Posts by Category: Yamaha

Yamaha May 22, 2017 posted by

Vintage Racer: 1970 Yamaha TR2 350 for Sale

Introduced in the late 1960s as an over-the-counter racebike, Yamaha's TR2 was based on the road-going R3, and was extremely popular among privateer racers of the period. At just 253lbs dry, the bike was lightweight and, with a nearly square 61mm x 59.6mm bore and stroke that worked out to 348cc, the little air-cooled, two-stroke parallel-twin put a claimed 55hp through a five-speed gearbox.

The huge drum brakes at both ends seen here were difficult to adjust correctly and are obviously not as effective as discs that would have likely been fitted to period racers as soon as they could get their hands on a set, but look very shiny!

From the original eBay listing: 1970 Yamaha TR2 350 for Sale

Restored to an excellent condition. Matching numbers. This very rare racebike have been completely overhauled with a lot of brand new parts as new cylinder barrels and pistons and an overhauled crankshaft, new Koni shock dampers, tires etc.

Transport can be arranged to most EU countries as I can deliver it by myself for actual costs for petrol and ferry tickets and, depending of distance, overnight costs at a cheap hotel. Transport outside Europe must be arranged by the buyer himself. I will make it ready for shipping with a crate and good wrapping.

Currently located in Sweden, this bike is in extremely nice condition, considering the age and the hard life most racebikes have endured, and appears ready to run or for display. Starting bid is $9,900 with no takers and very little time left on the auction, so move fast if you're living room needs redecorating!

-tad

Vintage Racer: 1970 Yamaha TR2 350 for Sale
Track Bikes For Sale May 20, 2017 posted by

Ripper: 2008 Yamaha R6 Graves Spec Racebike

Summer is here, and that means track days. For some, simply taping up the headlight, taillight and turn signals is enough for a "run what ya brung" session at their closest track. Others might want a dedicated track bike that dispenses with the tape prep and makes attending a course day easier. Finally there are those that require a track day missile; nothing short of being the fastest A group guy matters. It is to those A Group types that I speak with this one. Read on:

2008 Yamaha R6 Graves build for sale on eBay

From the seller:
2008 Yamaha R6 Race Bike with tons of upgrades and recently installed new race built motor with only 2 trackdays on it. Pictures are all recent and how the bike currently sits. This was a purpose-built head turning bike with all the engine and braking power to back it up. Over $20k just in parts, look at the list and add it up.

Price is - $12,000.00 Firm

Engine/Electronics:
2015 R6 SS Engine Build - Gary Dean (Formerly from Graves Motorsport) - $3000
2 Trackdays on new motor for break in, oil changed right after using Motul 300V
Graves Full Titanium WORKS Exhaust - $1500
Graves Velocity Stacks - $700
Graves Engine Covers - $350
Graves Block Off Plates - $50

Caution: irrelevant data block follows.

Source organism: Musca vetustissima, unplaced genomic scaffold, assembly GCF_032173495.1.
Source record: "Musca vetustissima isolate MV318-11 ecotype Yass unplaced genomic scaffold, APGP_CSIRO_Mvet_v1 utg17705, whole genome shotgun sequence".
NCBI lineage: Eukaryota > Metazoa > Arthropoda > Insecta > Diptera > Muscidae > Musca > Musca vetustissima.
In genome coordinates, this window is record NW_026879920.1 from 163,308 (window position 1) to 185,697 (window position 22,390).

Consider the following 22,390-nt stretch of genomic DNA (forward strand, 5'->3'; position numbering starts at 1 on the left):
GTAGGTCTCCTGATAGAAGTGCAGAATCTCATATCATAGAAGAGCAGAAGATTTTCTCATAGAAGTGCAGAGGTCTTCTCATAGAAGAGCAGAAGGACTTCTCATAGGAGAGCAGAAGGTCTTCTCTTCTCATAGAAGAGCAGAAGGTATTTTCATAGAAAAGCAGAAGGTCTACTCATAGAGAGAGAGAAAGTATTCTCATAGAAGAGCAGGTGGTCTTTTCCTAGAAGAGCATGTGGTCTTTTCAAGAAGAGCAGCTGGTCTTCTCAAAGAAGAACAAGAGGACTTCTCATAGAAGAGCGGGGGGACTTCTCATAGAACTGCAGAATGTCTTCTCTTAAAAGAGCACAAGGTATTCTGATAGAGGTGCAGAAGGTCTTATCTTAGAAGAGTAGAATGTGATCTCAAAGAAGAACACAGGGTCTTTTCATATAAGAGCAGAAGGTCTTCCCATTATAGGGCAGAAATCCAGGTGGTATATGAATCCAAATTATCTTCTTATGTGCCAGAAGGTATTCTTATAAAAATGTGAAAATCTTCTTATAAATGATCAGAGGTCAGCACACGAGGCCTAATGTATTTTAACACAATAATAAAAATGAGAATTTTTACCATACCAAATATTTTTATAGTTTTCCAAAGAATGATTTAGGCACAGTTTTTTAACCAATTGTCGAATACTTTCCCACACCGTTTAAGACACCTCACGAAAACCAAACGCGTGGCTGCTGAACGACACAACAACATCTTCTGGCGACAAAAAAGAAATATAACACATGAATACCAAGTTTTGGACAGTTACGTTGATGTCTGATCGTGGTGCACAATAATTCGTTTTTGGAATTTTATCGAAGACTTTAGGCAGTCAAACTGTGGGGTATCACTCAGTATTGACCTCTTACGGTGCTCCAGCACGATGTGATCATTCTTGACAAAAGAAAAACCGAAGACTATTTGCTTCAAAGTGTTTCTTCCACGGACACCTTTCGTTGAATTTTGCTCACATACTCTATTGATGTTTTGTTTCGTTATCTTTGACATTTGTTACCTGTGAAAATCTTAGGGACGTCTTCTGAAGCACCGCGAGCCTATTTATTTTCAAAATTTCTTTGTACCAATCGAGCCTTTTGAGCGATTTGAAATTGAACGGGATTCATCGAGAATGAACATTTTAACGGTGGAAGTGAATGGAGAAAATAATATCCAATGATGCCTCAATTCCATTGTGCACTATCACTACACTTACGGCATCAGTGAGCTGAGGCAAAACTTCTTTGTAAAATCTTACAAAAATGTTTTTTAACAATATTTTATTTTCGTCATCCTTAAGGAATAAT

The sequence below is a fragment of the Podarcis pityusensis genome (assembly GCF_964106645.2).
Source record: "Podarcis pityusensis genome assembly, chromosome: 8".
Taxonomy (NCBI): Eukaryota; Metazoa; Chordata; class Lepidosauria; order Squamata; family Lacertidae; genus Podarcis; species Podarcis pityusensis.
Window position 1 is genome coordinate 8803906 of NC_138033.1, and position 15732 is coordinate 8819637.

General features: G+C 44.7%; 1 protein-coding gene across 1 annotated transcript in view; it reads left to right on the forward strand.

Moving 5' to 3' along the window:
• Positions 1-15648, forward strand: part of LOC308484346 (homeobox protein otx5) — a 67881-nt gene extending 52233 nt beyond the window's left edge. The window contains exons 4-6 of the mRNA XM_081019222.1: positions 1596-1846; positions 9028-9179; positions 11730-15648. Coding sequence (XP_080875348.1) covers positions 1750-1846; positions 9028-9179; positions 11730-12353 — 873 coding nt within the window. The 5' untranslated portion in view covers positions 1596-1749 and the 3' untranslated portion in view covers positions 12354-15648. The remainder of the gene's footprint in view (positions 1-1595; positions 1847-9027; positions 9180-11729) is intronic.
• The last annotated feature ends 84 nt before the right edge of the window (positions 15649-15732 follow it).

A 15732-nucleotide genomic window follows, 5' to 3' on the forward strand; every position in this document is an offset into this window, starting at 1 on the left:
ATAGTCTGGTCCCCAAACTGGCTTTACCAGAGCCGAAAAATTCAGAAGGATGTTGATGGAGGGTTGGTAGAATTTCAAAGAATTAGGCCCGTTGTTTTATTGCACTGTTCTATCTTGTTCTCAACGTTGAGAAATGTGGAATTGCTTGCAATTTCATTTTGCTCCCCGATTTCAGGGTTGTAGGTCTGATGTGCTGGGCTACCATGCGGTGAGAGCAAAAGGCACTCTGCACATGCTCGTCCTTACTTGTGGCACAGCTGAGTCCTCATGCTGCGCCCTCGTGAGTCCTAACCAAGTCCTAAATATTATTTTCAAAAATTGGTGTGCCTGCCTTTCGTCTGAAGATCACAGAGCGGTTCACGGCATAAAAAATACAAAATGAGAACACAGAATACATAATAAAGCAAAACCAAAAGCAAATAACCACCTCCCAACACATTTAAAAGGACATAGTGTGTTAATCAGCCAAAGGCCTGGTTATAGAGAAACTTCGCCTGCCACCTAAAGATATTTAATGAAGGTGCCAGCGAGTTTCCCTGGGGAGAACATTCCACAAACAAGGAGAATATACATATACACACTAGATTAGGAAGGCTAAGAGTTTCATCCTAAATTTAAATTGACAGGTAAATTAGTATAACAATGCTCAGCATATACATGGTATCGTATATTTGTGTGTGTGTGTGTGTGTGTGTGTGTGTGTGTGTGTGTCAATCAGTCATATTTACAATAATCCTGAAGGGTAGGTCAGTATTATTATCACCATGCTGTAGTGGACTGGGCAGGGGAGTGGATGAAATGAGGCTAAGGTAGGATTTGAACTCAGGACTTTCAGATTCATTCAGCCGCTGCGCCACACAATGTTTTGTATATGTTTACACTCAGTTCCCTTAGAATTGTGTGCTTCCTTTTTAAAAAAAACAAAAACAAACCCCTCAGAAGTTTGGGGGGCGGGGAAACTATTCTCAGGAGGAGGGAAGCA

Graves Progressive Throttle (1/4 turn) - $130
Flash Tune Race ECU Flash w/ Traction Control (Dual Settings) with switch - $1000
Power Commander Dyno Fuel Map downloaded to ECU (Custom Map)
Power Commander QuickShifter Thru ECU - $300
127.87 HP - 91 octane
131.44 HP - MR12

Body:
Sharskinz Race Body Work - $1100
SBK Paint 3 Color Matte Black w Gloss Fluorescent Yellow Paint Scheme - $1300
Graphics by DrippinWet - $100
Graves Race Seat Pad - $80

Wheels and Brakes:
Marchesini Forged Aluminum Rims w angled titanium valve stems - $2500
BRAKING SK Full Floating 310mm rotors - $550
Custom Made LIghtWeight Rear Brake Rotor - $250
Ceramic Wheel Bearings - $300
Custom Aluminum Wheel Spacers - $200
Galfer (Custom Tee Layout) Brake Lines - $300
Vesrah XXRJL Race Brake Pads - $160
Brembo RCS19 Front Brake Master Cylinder - $320
Rizomo Carbon Brake Guard - $250
CRG Clutch Pertch W Adjustable Lever - $260
PROTI Titanium Race Spec Kit F&R Brakes (pinch bolt, caliper bolt, f/r rotors and sprocket, cush drive) - $350

Drivetrain:
Superlite F/R 15T/46T sprockets - $150
DID ERV3 Gold Chain - $120
Graves Aluminum Chain Guard - $150
Custom CNC Aluminum Engine/Sprocket Case Saver - $300 (1 of 4 made)
Driven Axle Sliders - $150

Suspension and Controls:
Ohlins 30MM Kit Graves Spec - $1500
Ohlins Rear TTX Shock Graves Spec - $1000
Ohlins Steering Stabilizer - $600
Graves Rear Adjustable Suspension Link - $700
SATO Racing Rear Sets - $500
Driven Clip Ons (Custom Raw Aluminum Finish) with Gold Bar ends - $200
Driven Triple Tree (1 off design with raw aluminum finish “unobtanium”) - $300

This bike looks fantastic. The build is very sano, and I'm sure the performance is much more than a simple sum of the parts. And it is the sum of the parts that matters; you can't build this for what you might be able to buy it for. Nothing depreciates like last year's race bike, and the kings ransom spent on the upgrades to this machine are now but a princely sum. It likely will not appreciate. It will not get more rare or specialized; it will just get older. But if used as intended, what you have is a great bike for ripping off laps worthy of the top of the time sheets, while someone else spent the time, effort and money. That could be a good deal. I would love to see more pictures and more detail around how it all went together, but you can check it out here to see if I missed anything. Good luck!!

MI